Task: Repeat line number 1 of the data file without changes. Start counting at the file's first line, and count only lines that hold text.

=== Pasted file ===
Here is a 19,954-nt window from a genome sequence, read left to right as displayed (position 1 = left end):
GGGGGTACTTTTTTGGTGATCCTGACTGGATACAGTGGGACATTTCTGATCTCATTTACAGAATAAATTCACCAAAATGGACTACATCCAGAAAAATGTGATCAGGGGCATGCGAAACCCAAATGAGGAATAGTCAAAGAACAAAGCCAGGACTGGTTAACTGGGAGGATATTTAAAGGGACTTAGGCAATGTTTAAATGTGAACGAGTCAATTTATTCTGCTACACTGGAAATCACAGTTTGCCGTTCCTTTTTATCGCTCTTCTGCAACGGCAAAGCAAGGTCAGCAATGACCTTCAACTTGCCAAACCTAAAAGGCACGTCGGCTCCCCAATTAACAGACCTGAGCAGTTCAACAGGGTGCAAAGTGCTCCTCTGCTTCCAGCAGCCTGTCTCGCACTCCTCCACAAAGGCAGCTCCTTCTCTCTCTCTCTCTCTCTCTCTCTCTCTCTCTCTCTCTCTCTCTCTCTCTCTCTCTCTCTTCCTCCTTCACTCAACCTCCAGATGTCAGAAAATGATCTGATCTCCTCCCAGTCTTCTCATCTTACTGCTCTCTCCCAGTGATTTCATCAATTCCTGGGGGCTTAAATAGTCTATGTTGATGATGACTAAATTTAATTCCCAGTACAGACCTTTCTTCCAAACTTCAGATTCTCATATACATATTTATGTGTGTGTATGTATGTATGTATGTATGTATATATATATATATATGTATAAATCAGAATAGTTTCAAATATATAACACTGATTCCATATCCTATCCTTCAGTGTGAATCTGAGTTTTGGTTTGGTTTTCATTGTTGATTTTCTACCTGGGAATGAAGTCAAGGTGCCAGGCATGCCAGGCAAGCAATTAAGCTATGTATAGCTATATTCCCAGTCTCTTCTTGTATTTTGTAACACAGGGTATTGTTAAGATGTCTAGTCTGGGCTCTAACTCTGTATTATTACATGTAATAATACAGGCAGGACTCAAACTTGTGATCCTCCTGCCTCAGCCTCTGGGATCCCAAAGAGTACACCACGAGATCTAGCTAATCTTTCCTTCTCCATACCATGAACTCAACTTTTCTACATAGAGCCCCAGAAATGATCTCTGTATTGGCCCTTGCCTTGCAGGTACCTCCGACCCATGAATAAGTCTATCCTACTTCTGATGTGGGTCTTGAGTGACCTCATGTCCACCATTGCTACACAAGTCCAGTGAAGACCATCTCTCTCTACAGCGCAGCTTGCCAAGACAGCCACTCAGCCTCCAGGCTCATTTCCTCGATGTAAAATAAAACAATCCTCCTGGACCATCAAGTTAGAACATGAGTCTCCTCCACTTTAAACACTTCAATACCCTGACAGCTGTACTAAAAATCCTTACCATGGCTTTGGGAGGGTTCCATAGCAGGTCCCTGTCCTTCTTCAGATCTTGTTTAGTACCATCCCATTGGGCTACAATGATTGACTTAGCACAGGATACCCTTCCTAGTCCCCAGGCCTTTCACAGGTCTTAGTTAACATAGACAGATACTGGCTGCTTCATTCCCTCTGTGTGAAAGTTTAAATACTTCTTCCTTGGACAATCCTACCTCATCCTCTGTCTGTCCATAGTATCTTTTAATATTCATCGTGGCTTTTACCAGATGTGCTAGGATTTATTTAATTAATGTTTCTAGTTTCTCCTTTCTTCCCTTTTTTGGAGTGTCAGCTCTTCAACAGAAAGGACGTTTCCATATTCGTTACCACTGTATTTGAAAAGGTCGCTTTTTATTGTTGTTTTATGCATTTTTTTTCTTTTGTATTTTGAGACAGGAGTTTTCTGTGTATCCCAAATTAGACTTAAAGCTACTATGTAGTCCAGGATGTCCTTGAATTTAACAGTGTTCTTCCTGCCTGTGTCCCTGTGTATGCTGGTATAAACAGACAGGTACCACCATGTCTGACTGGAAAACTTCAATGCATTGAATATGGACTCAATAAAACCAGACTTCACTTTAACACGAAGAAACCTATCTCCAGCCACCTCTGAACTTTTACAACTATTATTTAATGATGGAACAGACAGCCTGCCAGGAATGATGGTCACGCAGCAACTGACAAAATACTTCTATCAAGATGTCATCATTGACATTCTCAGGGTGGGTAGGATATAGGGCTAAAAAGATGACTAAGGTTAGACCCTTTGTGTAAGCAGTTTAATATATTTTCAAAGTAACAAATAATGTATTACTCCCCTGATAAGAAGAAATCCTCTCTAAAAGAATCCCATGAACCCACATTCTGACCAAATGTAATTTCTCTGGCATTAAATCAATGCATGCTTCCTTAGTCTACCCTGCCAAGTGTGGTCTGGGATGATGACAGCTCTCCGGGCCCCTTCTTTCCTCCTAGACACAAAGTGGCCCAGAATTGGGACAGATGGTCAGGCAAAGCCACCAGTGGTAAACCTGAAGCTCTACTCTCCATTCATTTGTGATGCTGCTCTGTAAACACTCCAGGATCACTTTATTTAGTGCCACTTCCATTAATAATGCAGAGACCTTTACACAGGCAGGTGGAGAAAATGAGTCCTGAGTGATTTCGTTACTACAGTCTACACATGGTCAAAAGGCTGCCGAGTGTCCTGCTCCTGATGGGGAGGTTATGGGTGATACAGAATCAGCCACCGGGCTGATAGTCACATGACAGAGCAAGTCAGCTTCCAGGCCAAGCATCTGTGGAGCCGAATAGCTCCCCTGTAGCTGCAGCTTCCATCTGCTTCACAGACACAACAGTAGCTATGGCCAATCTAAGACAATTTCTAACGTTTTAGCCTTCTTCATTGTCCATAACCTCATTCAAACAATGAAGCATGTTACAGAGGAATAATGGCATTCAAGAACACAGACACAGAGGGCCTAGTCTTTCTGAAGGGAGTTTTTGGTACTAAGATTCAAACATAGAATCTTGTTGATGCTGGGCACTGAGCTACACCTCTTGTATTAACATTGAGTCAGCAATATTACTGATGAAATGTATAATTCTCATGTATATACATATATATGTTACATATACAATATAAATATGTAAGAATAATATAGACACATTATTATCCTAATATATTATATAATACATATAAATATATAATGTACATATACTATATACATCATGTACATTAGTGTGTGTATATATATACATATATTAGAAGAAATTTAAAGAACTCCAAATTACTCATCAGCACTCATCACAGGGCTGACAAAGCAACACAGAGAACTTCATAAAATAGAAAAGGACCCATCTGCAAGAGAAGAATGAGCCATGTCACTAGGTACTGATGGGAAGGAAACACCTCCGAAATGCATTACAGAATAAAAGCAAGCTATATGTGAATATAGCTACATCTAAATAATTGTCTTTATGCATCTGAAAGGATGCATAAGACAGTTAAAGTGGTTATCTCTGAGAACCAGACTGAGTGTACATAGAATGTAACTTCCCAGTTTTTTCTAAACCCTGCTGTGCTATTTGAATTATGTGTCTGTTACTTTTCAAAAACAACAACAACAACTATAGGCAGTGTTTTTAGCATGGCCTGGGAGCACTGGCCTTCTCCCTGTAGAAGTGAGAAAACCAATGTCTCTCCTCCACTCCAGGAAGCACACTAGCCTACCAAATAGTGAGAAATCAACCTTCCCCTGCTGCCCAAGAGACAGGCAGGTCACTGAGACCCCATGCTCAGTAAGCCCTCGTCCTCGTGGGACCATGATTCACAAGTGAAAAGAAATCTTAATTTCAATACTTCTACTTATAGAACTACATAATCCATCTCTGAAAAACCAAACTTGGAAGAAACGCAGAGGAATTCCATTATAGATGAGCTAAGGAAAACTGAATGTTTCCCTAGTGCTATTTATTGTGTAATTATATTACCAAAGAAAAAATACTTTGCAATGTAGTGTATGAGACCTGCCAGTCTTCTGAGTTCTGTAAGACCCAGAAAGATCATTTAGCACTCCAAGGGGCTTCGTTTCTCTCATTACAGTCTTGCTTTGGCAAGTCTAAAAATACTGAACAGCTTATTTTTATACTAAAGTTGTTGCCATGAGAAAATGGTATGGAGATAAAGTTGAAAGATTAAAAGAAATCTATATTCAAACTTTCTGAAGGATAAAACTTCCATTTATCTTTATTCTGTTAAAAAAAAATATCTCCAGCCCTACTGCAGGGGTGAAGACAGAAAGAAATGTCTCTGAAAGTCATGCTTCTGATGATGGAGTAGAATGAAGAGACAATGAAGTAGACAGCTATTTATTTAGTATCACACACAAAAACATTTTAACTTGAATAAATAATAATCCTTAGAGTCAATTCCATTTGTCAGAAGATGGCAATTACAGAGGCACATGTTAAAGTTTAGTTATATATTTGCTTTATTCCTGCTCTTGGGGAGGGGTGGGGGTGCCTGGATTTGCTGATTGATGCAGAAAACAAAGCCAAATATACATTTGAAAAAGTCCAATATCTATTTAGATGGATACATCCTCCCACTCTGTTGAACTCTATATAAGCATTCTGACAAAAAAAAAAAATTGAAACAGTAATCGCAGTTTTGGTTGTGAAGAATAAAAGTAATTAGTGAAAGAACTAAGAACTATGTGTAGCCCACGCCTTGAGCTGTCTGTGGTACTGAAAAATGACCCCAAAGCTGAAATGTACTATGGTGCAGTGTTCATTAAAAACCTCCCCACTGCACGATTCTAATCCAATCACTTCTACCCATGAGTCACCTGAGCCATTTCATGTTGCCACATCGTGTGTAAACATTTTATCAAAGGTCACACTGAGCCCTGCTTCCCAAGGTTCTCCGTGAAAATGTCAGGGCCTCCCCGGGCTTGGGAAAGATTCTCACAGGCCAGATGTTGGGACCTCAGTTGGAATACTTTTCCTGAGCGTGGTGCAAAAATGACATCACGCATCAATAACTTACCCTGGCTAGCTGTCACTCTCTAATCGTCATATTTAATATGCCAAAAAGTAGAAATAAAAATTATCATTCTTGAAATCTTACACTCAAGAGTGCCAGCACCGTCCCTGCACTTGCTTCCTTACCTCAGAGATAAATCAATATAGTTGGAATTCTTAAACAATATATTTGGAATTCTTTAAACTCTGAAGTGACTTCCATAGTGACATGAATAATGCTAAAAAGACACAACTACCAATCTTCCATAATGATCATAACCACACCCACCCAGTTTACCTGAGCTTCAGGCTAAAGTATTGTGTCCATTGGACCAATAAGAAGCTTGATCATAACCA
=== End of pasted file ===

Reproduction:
Here is a 19,954-nt window from a genome sequence, read left to right as displayed (position 1 = left end):